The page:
“Here’s the truth about telling stories with your life. It’s going to sound like a great idea, and you’re going to get excited about it, and then when it comes time to do the work, you’re not going to want to do it. It’s like that with writing books, and it’s like that with life. People love to have lived a great story, but few people like the work it takes to make it happen. But joy costs pain.”
Traveling Mercies: Some Thoughts on Faith by Anne Lamott
Or, really anything by Anne Lamott. I love her writing style. I was reading one of her books on a bus ride to Louisville one February and a pastor leaned across the aisle to ask what I was reading, and I was writing this book. He asked me something about if she was the writer than swore a lot. It seems like a funny encounter because I am sure she writes including swear words, but that’s not at all how I would identify her. She’s blunt, maybe more honest than people are comfortable with, but that’s why I enjoy the most. I also devoured a lot of her books during a breakup, so they were kind of like cookie dough or alcohol to me.
“In fact, not forgiving is like drinking rat poison and waiting for the rat to die.”
“Out of nowhere I remembered something one of my priest friends had said once, that grace is having a commitment to – or at least acceptance of – being ineffective and foolish. That our bottled charm is the main roadblock to drinking that clear cool glass of love.”
And she also includes valuable life tips:
“The road to enlightenment is long and difficult, and you should try not to forget snacks and magazines.”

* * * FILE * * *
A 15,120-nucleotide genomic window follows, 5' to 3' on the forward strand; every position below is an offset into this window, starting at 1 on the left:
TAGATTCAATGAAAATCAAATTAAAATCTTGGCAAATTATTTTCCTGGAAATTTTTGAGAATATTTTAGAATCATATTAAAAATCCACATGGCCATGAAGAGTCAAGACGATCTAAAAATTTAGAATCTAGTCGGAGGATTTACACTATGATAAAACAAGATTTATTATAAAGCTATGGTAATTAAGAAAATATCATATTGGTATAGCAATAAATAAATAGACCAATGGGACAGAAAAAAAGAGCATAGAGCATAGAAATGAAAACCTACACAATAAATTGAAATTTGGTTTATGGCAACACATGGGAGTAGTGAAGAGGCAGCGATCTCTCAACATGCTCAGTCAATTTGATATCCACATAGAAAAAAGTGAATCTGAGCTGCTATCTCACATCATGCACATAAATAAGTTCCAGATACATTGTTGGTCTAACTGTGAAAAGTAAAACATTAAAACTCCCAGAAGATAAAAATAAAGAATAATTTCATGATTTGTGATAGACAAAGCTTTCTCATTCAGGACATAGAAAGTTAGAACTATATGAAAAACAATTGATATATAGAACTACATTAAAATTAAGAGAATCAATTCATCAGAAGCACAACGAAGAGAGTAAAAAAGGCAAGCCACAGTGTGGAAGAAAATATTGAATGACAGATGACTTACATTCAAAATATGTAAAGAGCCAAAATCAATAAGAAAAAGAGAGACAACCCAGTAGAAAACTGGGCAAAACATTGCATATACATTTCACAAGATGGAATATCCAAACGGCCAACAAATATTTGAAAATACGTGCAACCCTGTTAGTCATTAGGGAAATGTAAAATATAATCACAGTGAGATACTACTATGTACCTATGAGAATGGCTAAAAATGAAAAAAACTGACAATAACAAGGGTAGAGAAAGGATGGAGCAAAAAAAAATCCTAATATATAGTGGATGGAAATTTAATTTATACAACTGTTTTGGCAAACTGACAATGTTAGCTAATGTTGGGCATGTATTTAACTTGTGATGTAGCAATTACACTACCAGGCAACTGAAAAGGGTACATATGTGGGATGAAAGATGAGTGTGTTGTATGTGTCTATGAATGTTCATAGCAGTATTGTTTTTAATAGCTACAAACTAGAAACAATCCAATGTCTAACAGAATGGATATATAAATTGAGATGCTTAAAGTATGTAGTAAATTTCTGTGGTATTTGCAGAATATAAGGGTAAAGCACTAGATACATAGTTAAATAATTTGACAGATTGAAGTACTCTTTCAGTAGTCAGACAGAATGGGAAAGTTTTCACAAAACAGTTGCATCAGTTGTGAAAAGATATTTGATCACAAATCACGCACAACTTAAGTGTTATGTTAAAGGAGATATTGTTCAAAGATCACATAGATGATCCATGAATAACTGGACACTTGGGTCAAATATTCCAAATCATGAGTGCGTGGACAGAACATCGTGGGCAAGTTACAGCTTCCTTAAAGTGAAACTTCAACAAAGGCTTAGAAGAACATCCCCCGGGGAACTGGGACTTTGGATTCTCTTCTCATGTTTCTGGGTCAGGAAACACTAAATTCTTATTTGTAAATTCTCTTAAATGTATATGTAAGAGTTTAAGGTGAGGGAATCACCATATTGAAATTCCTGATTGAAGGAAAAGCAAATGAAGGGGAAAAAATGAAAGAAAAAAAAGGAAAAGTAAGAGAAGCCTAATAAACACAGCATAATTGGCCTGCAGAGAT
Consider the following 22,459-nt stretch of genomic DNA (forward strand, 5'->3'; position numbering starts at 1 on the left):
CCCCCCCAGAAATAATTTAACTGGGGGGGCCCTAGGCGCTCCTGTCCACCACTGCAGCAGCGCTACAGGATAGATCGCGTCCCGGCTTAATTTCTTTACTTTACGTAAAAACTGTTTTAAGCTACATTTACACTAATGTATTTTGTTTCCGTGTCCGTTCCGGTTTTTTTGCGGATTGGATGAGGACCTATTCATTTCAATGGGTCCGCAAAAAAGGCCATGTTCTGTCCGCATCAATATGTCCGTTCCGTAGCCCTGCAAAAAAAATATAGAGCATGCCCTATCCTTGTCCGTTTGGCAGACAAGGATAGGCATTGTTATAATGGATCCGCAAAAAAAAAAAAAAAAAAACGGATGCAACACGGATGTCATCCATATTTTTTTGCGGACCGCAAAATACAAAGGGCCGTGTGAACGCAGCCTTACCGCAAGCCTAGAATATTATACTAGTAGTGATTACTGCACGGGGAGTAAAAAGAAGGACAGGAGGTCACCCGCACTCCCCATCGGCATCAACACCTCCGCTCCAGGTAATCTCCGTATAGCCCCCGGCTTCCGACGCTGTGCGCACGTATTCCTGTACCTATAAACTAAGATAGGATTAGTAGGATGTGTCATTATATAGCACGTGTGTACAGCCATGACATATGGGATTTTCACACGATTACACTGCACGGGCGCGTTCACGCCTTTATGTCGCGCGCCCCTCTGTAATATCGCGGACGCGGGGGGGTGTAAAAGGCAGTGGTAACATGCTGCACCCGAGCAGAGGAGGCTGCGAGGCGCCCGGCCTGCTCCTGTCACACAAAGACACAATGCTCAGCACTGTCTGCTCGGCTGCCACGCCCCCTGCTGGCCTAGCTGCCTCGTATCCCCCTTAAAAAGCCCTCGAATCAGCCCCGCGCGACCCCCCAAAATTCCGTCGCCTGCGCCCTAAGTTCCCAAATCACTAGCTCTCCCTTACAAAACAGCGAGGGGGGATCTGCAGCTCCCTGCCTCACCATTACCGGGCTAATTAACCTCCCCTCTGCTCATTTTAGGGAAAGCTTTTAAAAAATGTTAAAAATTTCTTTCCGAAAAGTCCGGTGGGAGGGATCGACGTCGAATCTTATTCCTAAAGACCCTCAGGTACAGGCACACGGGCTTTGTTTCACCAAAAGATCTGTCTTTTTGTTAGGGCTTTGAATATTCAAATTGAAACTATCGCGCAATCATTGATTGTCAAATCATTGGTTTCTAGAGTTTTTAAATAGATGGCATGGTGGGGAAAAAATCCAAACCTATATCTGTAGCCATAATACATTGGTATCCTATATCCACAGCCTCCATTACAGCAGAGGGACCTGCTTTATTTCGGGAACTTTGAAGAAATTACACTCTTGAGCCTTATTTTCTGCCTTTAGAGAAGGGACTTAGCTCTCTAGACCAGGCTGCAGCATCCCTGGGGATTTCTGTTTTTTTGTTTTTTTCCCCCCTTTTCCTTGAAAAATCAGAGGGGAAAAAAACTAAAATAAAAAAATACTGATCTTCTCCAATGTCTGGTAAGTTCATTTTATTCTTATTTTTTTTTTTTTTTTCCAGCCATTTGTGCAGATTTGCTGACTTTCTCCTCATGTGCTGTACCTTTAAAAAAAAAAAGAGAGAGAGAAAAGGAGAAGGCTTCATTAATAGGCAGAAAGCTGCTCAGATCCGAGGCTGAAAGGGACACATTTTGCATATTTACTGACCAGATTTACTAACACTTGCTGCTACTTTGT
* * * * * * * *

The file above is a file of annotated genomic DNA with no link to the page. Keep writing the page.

I realized when putting my list together that really none of my books are all that deep or theological, even though I am a ministry major and that’s a majority of what I am required to read. This was a book, actually, I was given the option to read for an assignment. I didn’t really like it when I read it the first time. It is broken down into sections, and the last section redeemed the whole thing. I love the last section of this book. As I form theological thoughts, I realize more and more how much this book impacted me. It opened my mind and caused me to think about things I hadn’t really considered before.
“The point of the resurrection […] is that the present bodily life is not valueless just because it will die. God will raise it to new life. What you do with your body in the present matters because God has a great future in store for it…What you do in the present—by painting, preaching, singing, sewing, praying, teaching, building hospitals, digging wells, campaigning for justice, writing poems, caring for the needy, loving your neighbor as yourself—will last into God’s future. These activities are not simply ways of making the present life a little less beastly, a little more bearable, until the day when we leave it behind altogether (as the hymn so mistakenly puts it…). They are part of what we may call building for God’s kingdom.”
*I am surprised every time that this is an actual word. I still cringe every time I hear someone say it. But here I am using it. Also I am starting a lot of sentences with the word “but” and “and” and “because,” so clearly I don’t care about my grammar.
**I can’t site a source for that because I got sick of looking at statistics. So I can neither confirm nor deny if that is even true.
***But, let’s be real: I also like to watch too much television and movies. Sometimes I say I don’t watch much television—which is true when I am busy with school—but let’s be real: I watch more than I want to admit.